Music Industry

Believe it or not, music piracy is still a big, big problem

I can’t figure out why people go through the trouble of stealing music. You have free access to 100 million songs through Spotify’s free tier. You still want to go through the hassle of dealing with torrents, seeding pirate sites, incomplete files, corrupted or missing metadata, and the possibility that a virus may somehow sneak in?

Yet MUSO, a tech company based in the UK, says that music piracy is on the increase. The biggest problems are “stream-ripping” and “stream fraud.” MUSO says that more than there were more than 15 billion visits to illegal download sites last year.

The biggest culprit? Iran. People from that country were responsible for 15% of all visits to music piracy sites. India was in second place with 10.3%. Third? The United States of America with 7%. It’s followed by Russia, Ukraine, Brazil, Indonesia, Turkey, Mexico, and France.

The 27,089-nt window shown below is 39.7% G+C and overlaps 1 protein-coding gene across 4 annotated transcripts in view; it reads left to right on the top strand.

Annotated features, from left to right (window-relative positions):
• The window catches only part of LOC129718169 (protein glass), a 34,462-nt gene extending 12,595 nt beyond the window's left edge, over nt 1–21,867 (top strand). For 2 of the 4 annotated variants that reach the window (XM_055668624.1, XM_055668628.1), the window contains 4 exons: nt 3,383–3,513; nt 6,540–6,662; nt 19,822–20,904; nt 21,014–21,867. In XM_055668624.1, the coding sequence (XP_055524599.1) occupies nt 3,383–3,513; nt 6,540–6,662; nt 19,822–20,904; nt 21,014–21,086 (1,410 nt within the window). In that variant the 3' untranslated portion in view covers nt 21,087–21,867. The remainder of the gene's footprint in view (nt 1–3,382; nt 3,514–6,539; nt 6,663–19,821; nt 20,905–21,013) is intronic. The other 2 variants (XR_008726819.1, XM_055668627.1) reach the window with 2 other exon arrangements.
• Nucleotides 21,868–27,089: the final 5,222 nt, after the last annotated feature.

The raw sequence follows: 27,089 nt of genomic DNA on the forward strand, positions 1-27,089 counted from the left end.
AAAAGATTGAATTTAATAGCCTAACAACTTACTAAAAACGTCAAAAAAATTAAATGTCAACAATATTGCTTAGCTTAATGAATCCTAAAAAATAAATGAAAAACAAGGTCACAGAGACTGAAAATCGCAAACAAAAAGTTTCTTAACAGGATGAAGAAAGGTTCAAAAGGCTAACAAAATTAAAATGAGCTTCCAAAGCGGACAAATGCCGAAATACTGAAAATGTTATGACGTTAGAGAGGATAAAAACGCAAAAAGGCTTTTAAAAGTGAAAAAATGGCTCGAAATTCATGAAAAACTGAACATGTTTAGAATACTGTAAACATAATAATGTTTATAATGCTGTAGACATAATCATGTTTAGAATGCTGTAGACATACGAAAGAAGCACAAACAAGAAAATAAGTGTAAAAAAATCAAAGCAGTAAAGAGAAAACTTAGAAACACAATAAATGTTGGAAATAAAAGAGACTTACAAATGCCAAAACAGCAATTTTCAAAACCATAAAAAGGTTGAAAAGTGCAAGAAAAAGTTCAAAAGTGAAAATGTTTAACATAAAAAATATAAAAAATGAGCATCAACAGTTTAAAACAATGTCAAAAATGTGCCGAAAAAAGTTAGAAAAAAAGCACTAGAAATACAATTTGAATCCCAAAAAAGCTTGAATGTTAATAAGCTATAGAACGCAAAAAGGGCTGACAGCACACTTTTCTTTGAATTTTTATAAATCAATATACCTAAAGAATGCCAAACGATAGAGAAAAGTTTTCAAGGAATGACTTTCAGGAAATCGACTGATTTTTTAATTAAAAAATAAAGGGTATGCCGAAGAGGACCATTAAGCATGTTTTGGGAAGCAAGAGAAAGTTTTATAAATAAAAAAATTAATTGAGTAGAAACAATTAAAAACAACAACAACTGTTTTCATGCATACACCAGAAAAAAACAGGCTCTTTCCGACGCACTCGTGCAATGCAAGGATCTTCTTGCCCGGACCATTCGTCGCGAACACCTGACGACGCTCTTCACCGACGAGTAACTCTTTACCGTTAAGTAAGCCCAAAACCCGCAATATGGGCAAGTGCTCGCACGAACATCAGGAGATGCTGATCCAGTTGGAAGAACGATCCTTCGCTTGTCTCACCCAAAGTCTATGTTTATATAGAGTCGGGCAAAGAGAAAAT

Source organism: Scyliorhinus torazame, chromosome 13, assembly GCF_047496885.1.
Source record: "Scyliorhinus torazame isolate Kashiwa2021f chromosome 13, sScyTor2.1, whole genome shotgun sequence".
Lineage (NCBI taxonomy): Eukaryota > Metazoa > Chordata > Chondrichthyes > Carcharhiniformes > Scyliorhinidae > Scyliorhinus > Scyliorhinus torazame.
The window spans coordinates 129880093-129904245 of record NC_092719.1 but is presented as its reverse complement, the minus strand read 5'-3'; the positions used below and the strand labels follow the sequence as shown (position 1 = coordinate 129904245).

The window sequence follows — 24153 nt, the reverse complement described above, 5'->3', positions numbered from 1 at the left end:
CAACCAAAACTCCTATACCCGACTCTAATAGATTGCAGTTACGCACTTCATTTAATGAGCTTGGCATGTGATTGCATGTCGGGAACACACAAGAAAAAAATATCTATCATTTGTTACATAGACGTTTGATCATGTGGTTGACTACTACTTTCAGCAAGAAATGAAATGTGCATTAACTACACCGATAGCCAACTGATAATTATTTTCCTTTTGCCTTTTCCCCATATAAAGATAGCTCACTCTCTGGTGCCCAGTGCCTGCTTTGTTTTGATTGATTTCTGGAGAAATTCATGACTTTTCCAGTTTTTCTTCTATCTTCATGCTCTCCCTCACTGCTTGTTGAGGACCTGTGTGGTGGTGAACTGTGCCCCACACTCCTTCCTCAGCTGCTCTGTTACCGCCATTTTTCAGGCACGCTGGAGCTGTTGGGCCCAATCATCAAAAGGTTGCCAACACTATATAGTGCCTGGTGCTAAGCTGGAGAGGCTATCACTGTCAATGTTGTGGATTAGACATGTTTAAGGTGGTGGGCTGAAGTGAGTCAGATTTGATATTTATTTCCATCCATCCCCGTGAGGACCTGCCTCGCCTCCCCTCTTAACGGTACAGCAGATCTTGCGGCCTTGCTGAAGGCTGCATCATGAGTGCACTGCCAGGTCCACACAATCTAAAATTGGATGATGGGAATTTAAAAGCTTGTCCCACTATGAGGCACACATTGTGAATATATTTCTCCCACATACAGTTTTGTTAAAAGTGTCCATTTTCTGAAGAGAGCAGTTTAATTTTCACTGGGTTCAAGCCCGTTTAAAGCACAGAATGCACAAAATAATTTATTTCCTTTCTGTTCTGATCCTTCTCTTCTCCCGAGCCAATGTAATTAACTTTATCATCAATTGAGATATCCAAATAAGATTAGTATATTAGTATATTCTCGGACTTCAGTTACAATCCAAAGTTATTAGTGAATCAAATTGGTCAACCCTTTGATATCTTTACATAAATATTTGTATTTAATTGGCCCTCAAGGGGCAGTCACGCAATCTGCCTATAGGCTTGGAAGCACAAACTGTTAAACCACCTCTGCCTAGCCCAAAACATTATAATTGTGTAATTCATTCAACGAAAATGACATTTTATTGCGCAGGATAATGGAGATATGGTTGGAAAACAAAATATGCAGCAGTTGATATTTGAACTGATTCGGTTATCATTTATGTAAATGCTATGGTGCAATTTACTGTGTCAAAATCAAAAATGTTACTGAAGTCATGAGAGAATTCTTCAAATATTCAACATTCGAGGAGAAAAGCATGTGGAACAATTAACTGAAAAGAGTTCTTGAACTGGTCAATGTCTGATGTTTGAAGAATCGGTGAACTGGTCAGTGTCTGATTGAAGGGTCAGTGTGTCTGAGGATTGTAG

Half the piracy in the US is due to stream-ripping, usually by grabbing music from YouTube and turning it into an MP3. Worldwide, 33.4% of pirated music comes from stream-ripping. Only a tiny fraction comes from public torrent sites.

Then there’s this issue. Take a look how streaming farms are further warping the music industry.

Alan Cross

is an internationally known broadcaster, interviewer, writer, consultant, blogger and speaker. In his 40+ years in the music business, Alan has interviewed the biggest names in rock, from David Bowie and U2 to Pearl Jam and the Foo Fighters. He’s also known as a musicologist and documentarian through programs like The Ongoing History of New Music.

Alan Cross has 38296 posts and counting. See all posts by Alan Cross

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